Annie Jump Canon was born in America in 1863. From a very young age, Canon was taught “the names of the constellations” (Lee) by her Mother which encouraged her early interest in astronomy. She attended “Wellesley, the women’s college in Massachusetts” (Lee) where she studied “physics and astronomy” (Lee) and various other subjects of interest and “graduated valedictorian of her class” (Lee).

Canon’s mentor was one of the only female physicists in America at that time, “Sarah Frances Whiting” (Lee). At the age of 33, Canon “became a Harvard Computer” (Porath) after enrolling at Radcliffe College which was “Harvard for girls” (Lee). She enrolled as an astronomy student working for Edward Pickering who was “head of the Harvard Observatory” (Porath) and recognised Canon’s incredible potential in Radcliffe College. She then became part of his “all women team of ‘computers’” (Lee) who were responsible for “defining every star in the sky and developing a system for classifying them” (Lee). Each woman completed tremendous work carrying out “astronomical calculations” (Lee), observations and more all for a days work of only “twenty-five cents an hour” (Lee). Canon was incredibly good at her job “classifying three stars per minute” (Porath) and around “350,000” (Porath) in her lifetime.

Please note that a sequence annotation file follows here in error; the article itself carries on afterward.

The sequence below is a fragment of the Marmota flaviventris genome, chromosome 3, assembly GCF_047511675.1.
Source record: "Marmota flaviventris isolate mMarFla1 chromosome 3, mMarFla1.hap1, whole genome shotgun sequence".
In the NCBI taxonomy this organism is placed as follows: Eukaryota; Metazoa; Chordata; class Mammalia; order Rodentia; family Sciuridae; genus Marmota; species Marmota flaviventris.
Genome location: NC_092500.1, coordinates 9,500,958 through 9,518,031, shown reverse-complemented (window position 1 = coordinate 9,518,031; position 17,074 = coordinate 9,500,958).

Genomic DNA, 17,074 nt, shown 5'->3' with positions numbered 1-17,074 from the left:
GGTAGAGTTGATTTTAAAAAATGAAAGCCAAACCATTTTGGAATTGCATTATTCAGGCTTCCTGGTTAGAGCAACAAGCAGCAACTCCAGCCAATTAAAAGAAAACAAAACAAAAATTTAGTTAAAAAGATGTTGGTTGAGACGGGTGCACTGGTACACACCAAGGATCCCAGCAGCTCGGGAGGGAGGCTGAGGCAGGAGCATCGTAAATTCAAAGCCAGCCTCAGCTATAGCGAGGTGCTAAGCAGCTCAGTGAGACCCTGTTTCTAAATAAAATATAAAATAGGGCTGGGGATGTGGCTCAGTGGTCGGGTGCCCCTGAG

Eventually, she realised how inadequate and poor the current classification system was and decided she would come up with her own. Canon created a system that became “the worldwide standard” (Lee) today and is called the Harvard Classification System which was “much more helpful and thorough” (Lee). Any further information on this system can be searched online and is too complicated to explain here but vital to astronomers. Canon wasn’t only the fastest at classification, she was also able to memorise all of her work and if questioned about a particular picture of a star “out of tens of thousands of plates” (Porath) knew “the exact one to pick up” (Porath). They nicknamed her the Census Taker of the Skies. Throughout her life she even joined “the women’s suffrage movement and served as an ambassador for professional women everywhere” (Porath).

References:

Lee, Mackenzi, and Petra Eriksson. Bygone Badass Broads: 52 Forgotten Women Who Changed the World. Abrams Image, 2018.

Porath, Jason. Rejected Princesses: Tales of History’s Boldest Heroines, Hellions, and Heretics. Dey St., 2016.

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